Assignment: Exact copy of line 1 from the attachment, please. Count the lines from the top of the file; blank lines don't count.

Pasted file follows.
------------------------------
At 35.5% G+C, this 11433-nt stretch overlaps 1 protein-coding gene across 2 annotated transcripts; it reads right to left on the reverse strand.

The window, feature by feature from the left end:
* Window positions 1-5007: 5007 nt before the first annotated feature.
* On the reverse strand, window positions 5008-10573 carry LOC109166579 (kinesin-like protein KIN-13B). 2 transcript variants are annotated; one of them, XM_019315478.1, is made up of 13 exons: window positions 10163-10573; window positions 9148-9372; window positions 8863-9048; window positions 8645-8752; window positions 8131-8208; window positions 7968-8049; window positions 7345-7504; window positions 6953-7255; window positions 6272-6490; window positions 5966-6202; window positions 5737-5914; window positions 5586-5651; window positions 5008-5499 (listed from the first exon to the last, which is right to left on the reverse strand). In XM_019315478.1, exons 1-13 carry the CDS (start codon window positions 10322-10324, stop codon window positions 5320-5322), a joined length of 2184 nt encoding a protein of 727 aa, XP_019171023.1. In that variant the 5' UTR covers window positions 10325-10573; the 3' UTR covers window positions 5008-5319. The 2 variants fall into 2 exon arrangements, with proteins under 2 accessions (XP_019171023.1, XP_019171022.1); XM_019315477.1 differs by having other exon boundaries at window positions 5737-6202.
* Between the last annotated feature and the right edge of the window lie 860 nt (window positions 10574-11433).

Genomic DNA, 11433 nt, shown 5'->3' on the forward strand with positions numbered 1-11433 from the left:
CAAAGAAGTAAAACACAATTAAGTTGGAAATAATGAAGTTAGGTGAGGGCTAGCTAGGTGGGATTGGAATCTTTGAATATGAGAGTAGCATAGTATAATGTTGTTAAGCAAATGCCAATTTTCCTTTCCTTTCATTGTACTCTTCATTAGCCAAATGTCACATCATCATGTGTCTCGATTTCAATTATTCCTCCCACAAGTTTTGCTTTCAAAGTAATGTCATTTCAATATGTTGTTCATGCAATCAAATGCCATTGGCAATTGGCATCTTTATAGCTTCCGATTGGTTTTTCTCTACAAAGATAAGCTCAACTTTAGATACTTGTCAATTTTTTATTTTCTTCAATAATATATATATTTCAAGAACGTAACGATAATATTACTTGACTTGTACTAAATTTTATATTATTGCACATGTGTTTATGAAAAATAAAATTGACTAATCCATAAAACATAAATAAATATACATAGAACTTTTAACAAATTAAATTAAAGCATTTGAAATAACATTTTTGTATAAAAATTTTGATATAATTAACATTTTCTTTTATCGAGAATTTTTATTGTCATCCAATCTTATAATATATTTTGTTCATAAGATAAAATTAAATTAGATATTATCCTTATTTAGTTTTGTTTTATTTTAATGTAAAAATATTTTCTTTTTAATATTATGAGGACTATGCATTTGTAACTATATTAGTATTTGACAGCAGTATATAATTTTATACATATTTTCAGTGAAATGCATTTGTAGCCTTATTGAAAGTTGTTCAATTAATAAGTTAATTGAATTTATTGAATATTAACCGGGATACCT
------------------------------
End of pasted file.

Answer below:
At 35.5% G+C, this 11433-nt stretch overlaps 1 protein-coding gene across 2 annotated transcripts; it reads right to left on the reverse strand.